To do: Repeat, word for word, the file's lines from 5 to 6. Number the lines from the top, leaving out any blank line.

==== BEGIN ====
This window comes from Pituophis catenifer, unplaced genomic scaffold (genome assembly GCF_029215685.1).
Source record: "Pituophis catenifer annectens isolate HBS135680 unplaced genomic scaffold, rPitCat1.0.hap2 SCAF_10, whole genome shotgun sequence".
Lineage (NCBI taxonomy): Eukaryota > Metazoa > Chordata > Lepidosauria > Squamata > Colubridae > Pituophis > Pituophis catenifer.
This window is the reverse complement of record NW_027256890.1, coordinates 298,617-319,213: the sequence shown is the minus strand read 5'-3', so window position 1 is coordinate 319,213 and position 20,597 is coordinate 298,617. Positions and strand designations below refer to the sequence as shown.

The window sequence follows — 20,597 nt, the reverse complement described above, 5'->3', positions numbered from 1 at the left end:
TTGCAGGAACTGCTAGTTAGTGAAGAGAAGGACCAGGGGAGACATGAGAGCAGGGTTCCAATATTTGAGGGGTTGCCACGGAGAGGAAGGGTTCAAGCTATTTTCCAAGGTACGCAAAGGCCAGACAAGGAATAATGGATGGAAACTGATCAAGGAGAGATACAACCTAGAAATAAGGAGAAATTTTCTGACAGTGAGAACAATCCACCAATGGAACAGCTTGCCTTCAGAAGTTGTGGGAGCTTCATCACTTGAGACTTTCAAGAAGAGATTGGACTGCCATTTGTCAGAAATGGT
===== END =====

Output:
The window sequence follows — 20,597 nt, the reverse complement described above, 5'->3', positions numbered from 1 at the left end:
TTGCAGGAACTGCTAGTTAGTGAAGAGAAGGACCAGGGGAGACATGAGAGCAGGGTTCCAATATTTGAGGGGTTGCCACGGAGAGGAAGGGTTCAAGCTATTTTCCAAGGTACGCAAAGGCCAGACAAGGAATAATGGATGGAAACTGATCAAGGAGAGATACAACCTAGAAATAAGGAGAAATTTTCTGACAGTGAGAACAATCCACCAATGGAACAGCTTGCCTTCAGAAGTTGTGGGAGCTTCATCACTTGAGACTTTCAAGAAGAGATTGGACTGCCATTTGTCAGAAATGGT